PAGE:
Software company Moz is dropping its social media and content marketing tools in an effort to “double down” on core SEO products. The company stated it has not seen the growth it anticipated for Followerwonk and Moz Content, and therefore will no longer be investing in them.
”We’re focusing our efforts on core SEO such as rank tracking, keyword research, local listings, duplicate management, on-page, crawl, and links. In the future, we’ll no longer offer Moz Content or Followerwonk.”
Moz, founded in 2004 as “SEOmoz”, was formerly a consulting firm before shifting toward developing SEO software in 2009. After a round of funding in 2012 the company acquired Followerwonk, which was around the time when it expanded its product offerings to include social media and content marketing software.
In May 2013, the company formally transitioned from “SEOmoz” to just “Moz”, stating it was no longer a purely SEO-based software company. That decision proved to last just a little over three years — here we are today in 2016, where Moz is once again focusing exclusively on SEO software.
What This Means for Users
Moz says it will attempt to find a good home for Followerwonk, a service which is used by many but not a revenue driver for the company. Moz Content will be shut down completely, so users of that service would be wise to start looking for an alternative if need be.
With those products gone, Moz will ramp up investments in core SEO features with a particular focus on local search. Here’s what users can look forward to in the future:
”We’ve got updates planned for crawl and rank tracking that we think you’ll love. We know we’re behind in link technology right now, and we’re working on something ambitious.”
The company affirms its passion for developing search products and assures that its customers will see a continued investment in those features.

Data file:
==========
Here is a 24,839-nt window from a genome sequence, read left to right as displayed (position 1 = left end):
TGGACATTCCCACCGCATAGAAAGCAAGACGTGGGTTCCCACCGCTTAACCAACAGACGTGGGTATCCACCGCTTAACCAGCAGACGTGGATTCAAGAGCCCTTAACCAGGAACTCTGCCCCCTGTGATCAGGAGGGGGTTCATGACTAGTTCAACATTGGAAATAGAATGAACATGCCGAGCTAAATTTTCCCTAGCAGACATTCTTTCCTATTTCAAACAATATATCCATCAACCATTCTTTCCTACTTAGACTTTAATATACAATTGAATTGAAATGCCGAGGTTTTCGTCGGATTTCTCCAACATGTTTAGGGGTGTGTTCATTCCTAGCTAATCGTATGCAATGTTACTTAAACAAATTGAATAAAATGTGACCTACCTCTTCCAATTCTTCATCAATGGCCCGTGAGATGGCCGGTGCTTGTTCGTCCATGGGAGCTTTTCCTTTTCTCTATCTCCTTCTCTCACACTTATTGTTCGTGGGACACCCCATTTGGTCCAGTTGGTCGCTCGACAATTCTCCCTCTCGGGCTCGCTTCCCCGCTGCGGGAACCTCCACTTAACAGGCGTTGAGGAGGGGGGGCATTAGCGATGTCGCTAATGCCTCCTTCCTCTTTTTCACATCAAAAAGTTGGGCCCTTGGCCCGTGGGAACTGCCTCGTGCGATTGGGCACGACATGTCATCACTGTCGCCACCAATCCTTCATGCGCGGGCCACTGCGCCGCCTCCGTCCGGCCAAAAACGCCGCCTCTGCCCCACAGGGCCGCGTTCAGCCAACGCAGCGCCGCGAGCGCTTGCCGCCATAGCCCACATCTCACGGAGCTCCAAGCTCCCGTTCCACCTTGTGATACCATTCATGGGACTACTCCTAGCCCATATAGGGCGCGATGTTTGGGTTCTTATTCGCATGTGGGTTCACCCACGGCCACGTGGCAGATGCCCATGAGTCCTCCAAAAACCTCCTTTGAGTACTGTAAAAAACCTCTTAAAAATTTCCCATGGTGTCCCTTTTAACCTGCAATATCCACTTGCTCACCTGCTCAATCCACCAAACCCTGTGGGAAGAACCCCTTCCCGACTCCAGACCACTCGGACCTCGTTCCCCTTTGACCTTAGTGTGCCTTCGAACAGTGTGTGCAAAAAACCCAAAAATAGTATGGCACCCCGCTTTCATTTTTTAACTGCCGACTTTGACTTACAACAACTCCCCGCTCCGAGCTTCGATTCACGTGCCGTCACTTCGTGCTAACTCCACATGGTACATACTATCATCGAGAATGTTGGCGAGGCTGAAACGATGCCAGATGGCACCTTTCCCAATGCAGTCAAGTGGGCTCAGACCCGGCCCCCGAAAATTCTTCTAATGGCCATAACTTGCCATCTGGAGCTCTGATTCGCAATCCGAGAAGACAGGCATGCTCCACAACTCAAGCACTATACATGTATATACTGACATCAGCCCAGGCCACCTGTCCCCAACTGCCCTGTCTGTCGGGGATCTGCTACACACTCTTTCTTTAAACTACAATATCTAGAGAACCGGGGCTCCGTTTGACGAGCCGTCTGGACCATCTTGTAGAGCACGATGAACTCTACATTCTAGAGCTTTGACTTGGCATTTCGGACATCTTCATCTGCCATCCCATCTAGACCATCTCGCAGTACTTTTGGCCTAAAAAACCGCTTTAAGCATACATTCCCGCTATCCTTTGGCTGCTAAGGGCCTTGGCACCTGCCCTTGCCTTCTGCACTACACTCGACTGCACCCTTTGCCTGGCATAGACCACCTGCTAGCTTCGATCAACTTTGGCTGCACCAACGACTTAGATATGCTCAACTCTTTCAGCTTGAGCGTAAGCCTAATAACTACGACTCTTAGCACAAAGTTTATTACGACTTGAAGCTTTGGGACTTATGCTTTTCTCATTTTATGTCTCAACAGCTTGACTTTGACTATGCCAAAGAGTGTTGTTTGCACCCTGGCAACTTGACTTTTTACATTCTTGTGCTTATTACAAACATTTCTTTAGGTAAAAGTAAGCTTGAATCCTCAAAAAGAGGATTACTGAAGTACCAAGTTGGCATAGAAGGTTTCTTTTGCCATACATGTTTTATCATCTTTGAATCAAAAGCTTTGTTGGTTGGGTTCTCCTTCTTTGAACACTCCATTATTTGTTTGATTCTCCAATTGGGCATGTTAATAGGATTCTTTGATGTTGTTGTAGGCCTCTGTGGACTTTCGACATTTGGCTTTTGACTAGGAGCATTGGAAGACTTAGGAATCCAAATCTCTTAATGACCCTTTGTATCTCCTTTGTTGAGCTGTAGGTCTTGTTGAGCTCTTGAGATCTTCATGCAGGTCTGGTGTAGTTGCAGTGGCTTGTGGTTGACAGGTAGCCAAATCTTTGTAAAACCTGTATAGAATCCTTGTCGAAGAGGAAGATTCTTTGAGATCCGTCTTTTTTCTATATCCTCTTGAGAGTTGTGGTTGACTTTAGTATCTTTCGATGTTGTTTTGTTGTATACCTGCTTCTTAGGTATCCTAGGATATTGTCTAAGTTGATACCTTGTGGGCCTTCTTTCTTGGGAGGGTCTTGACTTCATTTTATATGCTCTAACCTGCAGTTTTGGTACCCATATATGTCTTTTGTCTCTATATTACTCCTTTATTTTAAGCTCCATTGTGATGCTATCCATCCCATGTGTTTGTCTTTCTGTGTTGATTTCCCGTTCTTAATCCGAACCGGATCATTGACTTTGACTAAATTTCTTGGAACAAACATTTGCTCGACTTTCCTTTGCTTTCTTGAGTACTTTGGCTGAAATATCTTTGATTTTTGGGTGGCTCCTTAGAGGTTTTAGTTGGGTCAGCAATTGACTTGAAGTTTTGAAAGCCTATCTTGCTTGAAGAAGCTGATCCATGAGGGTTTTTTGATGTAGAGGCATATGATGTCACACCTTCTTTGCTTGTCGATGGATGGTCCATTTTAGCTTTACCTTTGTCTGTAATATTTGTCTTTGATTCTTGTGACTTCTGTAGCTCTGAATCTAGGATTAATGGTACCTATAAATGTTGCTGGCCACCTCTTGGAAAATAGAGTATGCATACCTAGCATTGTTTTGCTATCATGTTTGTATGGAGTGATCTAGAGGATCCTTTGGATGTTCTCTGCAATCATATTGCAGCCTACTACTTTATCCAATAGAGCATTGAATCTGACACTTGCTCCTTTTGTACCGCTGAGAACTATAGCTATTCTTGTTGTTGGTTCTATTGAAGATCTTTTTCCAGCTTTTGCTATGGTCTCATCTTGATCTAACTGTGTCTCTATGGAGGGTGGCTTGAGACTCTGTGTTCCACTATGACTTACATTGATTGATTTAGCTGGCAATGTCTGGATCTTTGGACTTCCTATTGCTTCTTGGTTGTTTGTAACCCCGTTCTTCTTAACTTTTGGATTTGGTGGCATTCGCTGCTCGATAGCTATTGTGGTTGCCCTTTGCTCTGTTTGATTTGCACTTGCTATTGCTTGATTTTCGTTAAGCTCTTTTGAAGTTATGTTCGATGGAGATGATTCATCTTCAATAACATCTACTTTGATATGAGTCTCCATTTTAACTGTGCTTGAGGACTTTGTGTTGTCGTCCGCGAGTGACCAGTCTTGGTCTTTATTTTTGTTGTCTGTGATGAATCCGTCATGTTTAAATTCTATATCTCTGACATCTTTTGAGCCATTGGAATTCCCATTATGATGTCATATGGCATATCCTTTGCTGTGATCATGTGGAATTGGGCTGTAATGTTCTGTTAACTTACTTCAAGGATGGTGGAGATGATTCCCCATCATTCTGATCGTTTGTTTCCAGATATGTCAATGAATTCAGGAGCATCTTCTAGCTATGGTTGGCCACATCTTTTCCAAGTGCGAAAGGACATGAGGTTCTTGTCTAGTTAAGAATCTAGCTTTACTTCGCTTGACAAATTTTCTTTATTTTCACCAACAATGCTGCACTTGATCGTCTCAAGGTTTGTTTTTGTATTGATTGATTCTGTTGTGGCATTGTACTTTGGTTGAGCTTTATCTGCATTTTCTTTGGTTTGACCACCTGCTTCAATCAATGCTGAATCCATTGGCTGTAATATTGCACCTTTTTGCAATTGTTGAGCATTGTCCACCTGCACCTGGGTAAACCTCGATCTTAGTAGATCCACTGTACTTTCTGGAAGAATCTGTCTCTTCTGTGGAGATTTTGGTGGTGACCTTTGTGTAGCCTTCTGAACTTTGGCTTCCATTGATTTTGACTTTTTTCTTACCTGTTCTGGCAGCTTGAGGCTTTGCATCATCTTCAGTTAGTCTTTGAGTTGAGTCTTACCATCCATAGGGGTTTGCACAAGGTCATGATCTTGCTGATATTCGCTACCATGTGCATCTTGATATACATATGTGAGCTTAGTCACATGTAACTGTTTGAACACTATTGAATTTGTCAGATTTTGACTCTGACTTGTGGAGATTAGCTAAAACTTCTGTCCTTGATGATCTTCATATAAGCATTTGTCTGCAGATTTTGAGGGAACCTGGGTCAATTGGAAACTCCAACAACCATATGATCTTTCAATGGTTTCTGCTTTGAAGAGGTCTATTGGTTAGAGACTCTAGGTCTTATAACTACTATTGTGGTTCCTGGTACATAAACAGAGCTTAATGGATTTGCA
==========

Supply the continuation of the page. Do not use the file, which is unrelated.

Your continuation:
What This Means for Moz
While the company hasn’t seen the growth it expected with Followerwonk and Moz Content, it is seeing increased interest in its SEO offerings. Moz says churn rates are as low as ever, and its average revenue per user is on the rise.
Reducing its line of product offerings and refocusing on SEO has led to Moz making the tough decision of asking 28% of its staff to leave. The company promises to assist its former employees with the transition in the form of severance, coaching, and helping them find new roles.
In fact, not only will Moz be helping its former employees with finding new jobs, but the community has already taken the initiative to do the same. In the comments section of the company’s announcement, dozens of individuals have been sharing potential job opportunities. In addition, the hashtag #hiremoz has been making its way around Twitter with even more individuals sharing job opportunities for the former Moz employees.
The Reaction So Far
Through reading the comments in Moz’s post, as well as comments shared on Twitter so far, it’s apparent that people are understandably concerned about the strength of the community going forward.
“Moz is not just a tool, it’s a community of marketers… better: people. It’s not a community of customers, like many other that are communities just because they self define like that.”, states Gianluca Fiorelli in one of the top rated comments.
Sarah Bird of Moz says in response: “The Moz community is very special and its a privilege to host it here at Moz. Undoubtedly there will be a few hiccups as we go through this transition in the next couple weeks, but we are committed to nurturing the Moz community.”
The company says to expect more details to come regarding the transition. In the meantime, if you know of a job opportunity that would be a great fit for someone who used to work at Moz, we invite you to share it in the comments section of this post. We’ll do our part by helping to distribute your comments on Twitter.